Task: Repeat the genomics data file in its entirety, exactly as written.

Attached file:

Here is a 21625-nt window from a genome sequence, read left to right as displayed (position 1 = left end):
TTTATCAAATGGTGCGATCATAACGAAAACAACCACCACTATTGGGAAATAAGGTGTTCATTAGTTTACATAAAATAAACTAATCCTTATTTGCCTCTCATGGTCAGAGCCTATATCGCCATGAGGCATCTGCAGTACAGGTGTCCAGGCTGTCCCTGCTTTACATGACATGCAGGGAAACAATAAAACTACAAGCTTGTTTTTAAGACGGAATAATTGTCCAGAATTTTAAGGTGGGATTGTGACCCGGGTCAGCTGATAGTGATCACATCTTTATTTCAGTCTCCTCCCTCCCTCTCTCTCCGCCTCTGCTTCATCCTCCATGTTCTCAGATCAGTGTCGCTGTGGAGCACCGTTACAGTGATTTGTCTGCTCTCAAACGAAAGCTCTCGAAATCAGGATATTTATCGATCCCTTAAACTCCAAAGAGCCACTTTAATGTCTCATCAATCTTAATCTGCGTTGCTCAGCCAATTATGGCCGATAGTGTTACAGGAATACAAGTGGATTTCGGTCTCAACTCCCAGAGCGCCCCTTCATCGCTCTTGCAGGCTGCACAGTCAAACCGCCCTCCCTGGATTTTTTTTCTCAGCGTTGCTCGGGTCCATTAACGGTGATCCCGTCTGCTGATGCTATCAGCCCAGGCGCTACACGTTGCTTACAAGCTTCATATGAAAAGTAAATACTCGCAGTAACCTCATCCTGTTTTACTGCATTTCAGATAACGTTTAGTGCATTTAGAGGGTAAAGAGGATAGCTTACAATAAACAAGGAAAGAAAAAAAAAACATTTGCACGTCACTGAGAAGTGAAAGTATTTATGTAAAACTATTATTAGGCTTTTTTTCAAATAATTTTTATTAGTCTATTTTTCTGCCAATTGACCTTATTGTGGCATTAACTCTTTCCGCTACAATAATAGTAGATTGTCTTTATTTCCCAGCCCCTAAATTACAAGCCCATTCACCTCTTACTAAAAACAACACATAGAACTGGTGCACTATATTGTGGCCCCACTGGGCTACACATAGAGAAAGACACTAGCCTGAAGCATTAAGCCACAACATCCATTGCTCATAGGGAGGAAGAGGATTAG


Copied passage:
Here is a 21625-nt window from a genome sequence, read left to right as displayed (position 1 = left end):
TTTATCAAATGGTGCGATCATAACGAAAACAACCACCACTATTGGGAAATAAGGTGTTCATTAGTTTACATAAAATAAACTAATCCTTATTTGCCTCTCATGGTCAGAGCCTATATCGCCATGAGGCATCTGCAGTACAGGTGTCCAGGCTGTCCCTGCTTTACATGACATGCAGGGAAACAATAAAACTACAAGCTTGTTTTTAAGACGGAATAATTGTCCAGAATTTTAAGGTGGGATTGTGACCCGGGTCAGCTGATAGTGATCACATCTTTATTTCAGTCTCCTCCCTCCCTCTCTCTCCGCCTCTGCTTCATCCTCCATGTTCTCAGATCAGTGTCGCTGTGGAGCACCGTTACAGTGATTTGTCTGCTCTCAAACGAAAGCTCTCGAAATCAGGATATTTATCGATCCCTTAAACTCCAAAGAGCCACTTTAATGTCTCATCAATCTTAATCTGCGTTGCTCAGCCAATTATGGCCGATAGTGTTACAGGAATACAAGTGGATTTCGGTCTCAACTCCCAGAGCGCCCCTTCATCGCTCTTGCAGGCTGCACAGTCAAACCGCCCTCCCTGGATTTTTTTTCTCAGCGTTGCTCGGGTCCATTAACGGTGATCCCGTCTGCTGATGCTATCAGCCCAGGCGCTACACGTTGCTTACAAGCTTCATATGAAAAGTAAATACTCGCAGTAACCTCATCCTGTTTTACTGCATTTCAGATAACGTTTAGTGCATTTAGAGGGTAAAGAGGATAGCTTACAATAAACAAGGAAAGAAAAAAAAAACATTTGCACGTCACTGAGAAGTGAAAGTATTTATGTAAAACTATTATTAGGCTTTTTTTCAAATAATTTTTATTAGTCTATTTTTCTGCCAATTGACCTTATTGTGGCATTAACTCTTTCCGCTACAATAATAGTAGATTGTCTTTATTTCCCAGCCCCTAAATTACAAGCCCATTCACCTCTTACTAAAAACAACACATAGAACTGGTGCACTATATTGTGGCCCCACTGGGCTACACATAGAGAAAGACACTAGCCTGAAGCATTAAGCCACAACATCCATTGCTCATAGGGAGGAAGAGGATTAG